Using GridJS for fancy searchable HTML tables on statically generated websites


Date: Thu May 06 2021

There's a wide variety of JavaScript/CSS libraries to spiff up the front-end of a website. In some cases we'll use the same CSS/JavaScript on every page if only for consistent layout code. But in some cases we need a library only on specific pages. For example, the GridJS library makes it easy to implement fancy tables with sorting and searching capabilities, but we probably don't want to use it on every page on the site.

In the HTML of a web page, there are two places where the CSS and JavaScript tags should live. One location is at the end of the <head> section, and the other location is at the end of the <body> section. The recommended best practice is to load the CSS files in the <head> section, and to load the JavaScript at the bottom of the <body> section.

When building a website using a static website generator framework, it is important to have full control over theming. That means being able to control, for each page, which CSS and JavaScript files are loaded in those two locations. As we said above, the CSS/JavaScript used for page layout and theming is likely to be the same on every page of the website. But, some pages might have specific needs for specific libraries.

For example we might use an Image Gallery library to support displaying large images. But not every page has an image gallery, and therefore not every page needs to load the CSS/JavaScript for your chosen gallery framework. Likewise, the subject of this article is to demonstrate using GridJS, a framework for building fancy tables. Not every page needs such a table, and therefore it's best to load the GridJS library only on the pages needing its functionality.

Installing GridJS for use with a statically generated website

In websites produced by a static website generator, you'll end up with a directory full of HTML, CSS, JavaScript, and Image files. For it to be a static website, you're then uploading that site (probably using rsync) to a web host, and there should not be any server-side dynamic code.

The question is whether the libraries or frameworks should be among the files you load to your web host. Most of these frameworks suggest you use the CSS and JavaScript files hosted on their CDN service. For example, GridJS uses unpkg.com for distribution. But, is that the best practice?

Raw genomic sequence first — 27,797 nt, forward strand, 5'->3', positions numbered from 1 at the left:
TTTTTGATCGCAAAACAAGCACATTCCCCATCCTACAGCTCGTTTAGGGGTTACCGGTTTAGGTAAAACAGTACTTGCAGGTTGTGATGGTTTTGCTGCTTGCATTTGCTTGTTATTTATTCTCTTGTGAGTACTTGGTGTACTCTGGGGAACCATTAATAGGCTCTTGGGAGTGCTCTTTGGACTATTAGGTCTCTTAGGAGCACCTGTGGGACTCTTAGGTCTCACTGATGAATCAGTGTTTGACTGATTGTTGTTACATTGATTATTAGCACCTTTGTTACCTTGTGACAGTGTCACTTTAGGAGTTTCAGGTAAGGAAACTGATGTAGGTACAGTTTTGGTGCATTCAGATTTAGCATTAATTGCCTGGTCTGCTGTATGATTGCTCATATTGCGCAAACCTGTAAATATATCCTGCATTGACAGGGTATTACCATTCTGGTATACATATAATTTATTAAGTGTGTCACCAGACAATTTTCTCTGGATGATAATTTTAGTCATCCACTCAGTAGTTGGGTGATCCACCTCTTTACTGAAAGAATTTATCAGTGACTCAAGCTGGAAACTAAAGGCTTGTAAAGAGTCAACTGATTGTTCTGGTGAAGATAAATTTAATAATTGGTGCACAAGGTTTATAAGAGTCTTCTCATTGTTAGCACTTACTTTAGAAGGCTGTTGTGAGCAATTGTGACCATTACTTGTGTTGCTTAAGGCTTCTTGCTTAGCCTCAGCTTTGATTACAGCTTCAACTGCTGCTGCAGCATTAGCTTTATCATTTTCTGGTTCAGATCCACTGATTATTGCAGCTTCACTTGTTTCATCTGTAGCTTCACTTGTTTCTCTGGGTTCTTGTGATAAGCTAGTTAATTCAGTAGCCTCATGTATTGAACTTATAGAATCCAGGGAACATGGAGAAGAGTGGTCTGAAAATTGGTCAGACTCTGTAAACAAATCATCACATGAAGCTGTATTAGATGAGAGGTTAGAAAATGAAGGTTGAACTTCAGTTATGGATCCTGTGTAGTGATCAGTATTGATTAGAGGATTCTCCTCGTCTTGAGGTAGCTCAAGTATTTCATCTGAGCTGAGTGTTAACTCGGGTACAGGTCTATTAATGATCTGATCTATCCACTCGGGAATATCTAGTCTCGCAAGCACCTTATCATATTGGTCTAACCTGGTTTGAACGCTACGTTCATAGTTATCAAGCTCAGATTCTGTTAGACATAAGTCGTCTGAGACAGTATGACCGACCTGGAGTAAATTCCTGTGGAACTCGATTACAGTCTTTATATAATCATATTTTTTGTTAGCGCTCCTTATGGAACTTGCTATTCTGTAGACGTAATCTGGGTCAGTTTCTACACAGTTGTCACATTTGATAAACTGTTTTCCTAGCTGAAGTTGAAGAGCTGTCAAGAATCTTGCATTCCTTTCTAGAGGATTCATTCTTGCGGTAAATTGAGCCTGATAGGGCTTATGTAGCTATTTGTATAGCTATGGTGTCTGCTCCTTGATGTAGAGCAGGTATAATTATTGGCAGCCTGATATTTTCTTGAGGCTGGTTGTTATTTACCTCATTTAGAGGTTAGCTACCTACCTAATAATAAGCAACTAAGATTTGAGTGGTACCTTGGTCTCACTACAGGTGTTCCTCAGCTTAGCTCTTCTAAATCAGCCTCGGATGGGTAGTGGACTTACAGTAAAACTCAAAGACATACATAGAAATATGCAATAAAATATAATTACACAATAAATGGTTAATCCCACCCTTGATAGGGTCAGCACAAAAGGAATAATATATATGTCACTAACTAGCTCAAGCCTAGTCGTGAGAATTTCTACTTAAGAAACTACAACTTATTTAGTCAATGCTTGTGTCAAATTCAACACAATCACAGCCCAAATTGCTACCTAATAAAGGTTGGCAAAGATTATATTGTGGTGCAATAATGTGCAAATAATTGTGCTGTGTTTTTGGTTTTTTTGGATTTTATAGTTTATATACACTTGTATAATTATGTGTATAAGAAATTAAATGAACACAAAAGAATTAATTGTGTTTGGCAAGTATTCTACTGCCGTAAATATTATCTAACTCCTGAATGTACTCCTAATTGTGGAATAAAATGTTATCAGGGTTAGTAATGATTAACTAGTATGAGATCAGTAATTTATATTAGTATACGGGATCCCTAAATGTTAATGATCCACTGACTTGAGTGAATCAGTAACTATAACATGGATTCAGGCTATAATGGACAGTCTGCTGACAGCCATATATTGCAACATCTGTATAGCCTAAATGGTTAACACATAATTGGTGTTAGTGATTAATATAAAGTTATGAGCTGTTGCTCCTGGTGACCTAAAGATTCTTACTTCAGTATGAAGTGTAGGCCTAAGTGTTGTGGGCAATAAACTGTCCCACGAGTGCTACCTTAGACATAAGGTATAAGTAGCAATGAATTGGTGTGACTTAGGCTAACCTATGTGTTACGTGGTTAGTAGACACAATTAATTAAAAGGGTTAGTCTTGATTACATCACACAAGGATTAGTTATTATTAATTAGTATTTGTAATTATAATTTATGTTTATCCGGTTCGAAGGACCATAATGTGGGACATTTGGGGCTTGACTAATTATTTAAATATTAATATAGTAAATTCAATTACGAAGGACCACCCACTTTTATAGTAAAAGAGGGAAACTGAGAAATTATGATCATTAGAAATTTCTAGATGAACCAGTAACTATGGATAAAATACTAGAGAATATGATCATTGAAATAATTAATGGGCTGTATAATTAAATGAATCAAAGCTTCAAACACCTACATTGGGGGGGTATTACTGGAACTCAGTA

What if the CDN fails and is non-functional? Your website would then be non-functional. Isn't it a better practice to host the CSS/JavaScript files on your server to not be dependent on another server?

For that purpose, let's start with this:

$ npm install gridjs --save

For this to work you must have npm installed, of course. Since the npm repository is widely used for distributing front end packages, you probably already have it installed, and are already familiar with using it.

This command of course not only downloads the GridJS package into the node_modules, it also saves the dependency descriptor into package.json.

Take a look in node_modules/gridjs/dist to see what's available to be used.

Loading GridJS into a web page

The process for using GridJS in a specific web page will vary based on the static website generator you're using. The goal is for the HTML to be structured something like this:

<html>
<head>
..
<link rel="stylesheet" type="text/css" href="/vendor/gridjs/theme/mermaid.min.css"/>
..
</head>
<body>
..
<script src="/vendor/gridjs/gridjs.production.min.js"/>
..
</body>
</html>

To accomplish this on AkashaCMS, see Custom CSS/JavaScript on individual pages

The point is that this approach has no dependency on a 3rd party service, and is not dependent on someone elses web server to be running.

Using GridJS to produce fancy tables

Now that GridJS is available in the specific pages, let's quickly run through how it's used.

We start with a <div> tag into which the GridJS table is rendered:

<div id="wrapper-search"></div>

To use this container with GridJS we need some custom JavaScript to set up this table. Any other table will require other custom JavaScript to set up that table.

Therefore the JavaScript to load must be this instead:

<script src="/vendor/gridjs/gridjs.production.min.js"/>
<script src="/path/to/gridjs.js"/>

Then, the JavaScript file will contain an invocation like this:

new gridjs.Grid({
    search: true,
    sort: true,
    columns: ["Name", "Email", "Phone Number"],
    data: [
        ["John", "john@example.com", "(353) 01 222 3333"],
        ["Mark", "mark@gmail.com", "(01) 22 888 4444"],
        ["Eoin", "eoin@gmail.com", "0097 22 654 00033"],
        ["Sarah", "sarahcdd@gmail.com", "+322 876 1233"],
        ["Afshin", "afshin@mail.com", "(353) 22 87 8356"]
    ]
}).render(document.getElementById("wrapper-search"));

This sets up a table with searching and sorting functionality, initialized with the static data shown here. GridJS can also load data from a server, or elsewhere, and it can customize many other things. We're not here to explain using GridJS, but to show how to integrate a JavaScript/CSS library into a statically generated website.

Once everything is setup, the result will be this:

There is of course a whole lot more to GridJS than what we've shown here. Instead, what we've shown is a summary of what's required, when using a static website generator, to use a JavaScript/CSS library on a specific page.

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